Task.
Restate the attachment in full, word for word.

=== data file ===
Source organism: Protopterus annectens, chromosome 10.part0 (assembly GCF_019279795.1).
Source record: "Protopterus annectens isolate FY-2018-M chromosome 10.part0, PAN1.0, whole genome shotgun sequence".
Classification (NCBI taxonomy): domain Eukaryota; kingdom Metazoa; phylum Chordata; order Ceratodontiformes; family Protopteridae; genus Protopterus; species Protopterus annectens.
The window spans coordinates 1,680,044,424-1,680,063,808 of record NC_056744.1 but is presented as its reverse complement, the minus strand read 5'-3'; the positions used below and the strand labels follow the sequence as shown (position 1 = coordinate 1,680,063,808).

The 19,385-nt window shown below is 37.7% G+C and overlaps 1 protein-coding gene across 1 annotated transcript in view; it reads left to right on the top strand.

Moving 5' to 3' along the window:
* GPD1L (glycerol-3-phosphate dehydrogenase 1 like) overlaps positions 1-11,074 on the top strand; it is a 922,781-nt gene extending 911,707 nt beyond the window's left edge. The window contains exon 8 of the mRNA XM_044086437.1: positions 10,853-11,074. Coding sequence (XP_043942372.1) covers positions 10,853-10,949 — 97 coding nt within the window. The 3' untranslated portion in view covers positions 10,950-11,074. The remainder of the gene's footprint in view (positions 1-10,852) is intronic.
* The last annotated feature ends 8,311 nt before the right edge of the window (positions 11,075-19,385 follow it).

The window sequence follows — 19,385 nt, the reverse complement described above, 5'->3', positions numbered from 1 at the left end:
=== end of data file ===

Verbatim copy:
Source organism: Protopterus annectens, chromosome 10.part0 (assembly GCF_019279795.1).
Source record: "Protopterus annectens isolate FY-2018-M chromosome 10.part0, PAN1.0, whole genome shotgun sequence".
Classification (NCBI taxonomy): domain Eukaryota; kingdom Metazoa; phylum Chordata; order Ceratodontiformes; family Protopteridae; genus Protopterus; species Protopterus annectens.
The window spans coordinates 1,680,044,424-1,680,063,808 of record NC_056744.1 but is presented as its reverse complement, the minus strand read 5'-3'; the positions used below and the strand labels follow the sequence as shown (position 1 = coordinate 1,680,063,808).

The 19,385-nt window shown below is 37.7% G+C and overlaps 1 protein-coding gene across 1 annotated transcript in view; it reads left to right on the top strand.

Moving 5' to 3' along the window:
* GPD1L (glycerol-3-phosphate dehydrogenase 1 like) overlaps positions 1-11,074 on the top strand; it is a 922,781-nt gene extending 911,707 nt beyond the window's left edge. The window contains exon 8 of the mRNA XM_044086437.1: positions 10,853-11,074. Coding sequence (XP_043942372.1) covers positions 10,853-10,949 — 97 coding nt within the window. The 3' untranslated portion in view covers positions 10,950-11,074. The remainder of the gene's footprint in view (positions 1-10,852) is intronic.
* The last annotated feature ends 8,311 nt before the right edge of the window (positions 11,075-19,385 follow it).

The window sequence follows — 19,385 nt, the reverse complement described above, 5'->3', positions numbered from 1 at the left end: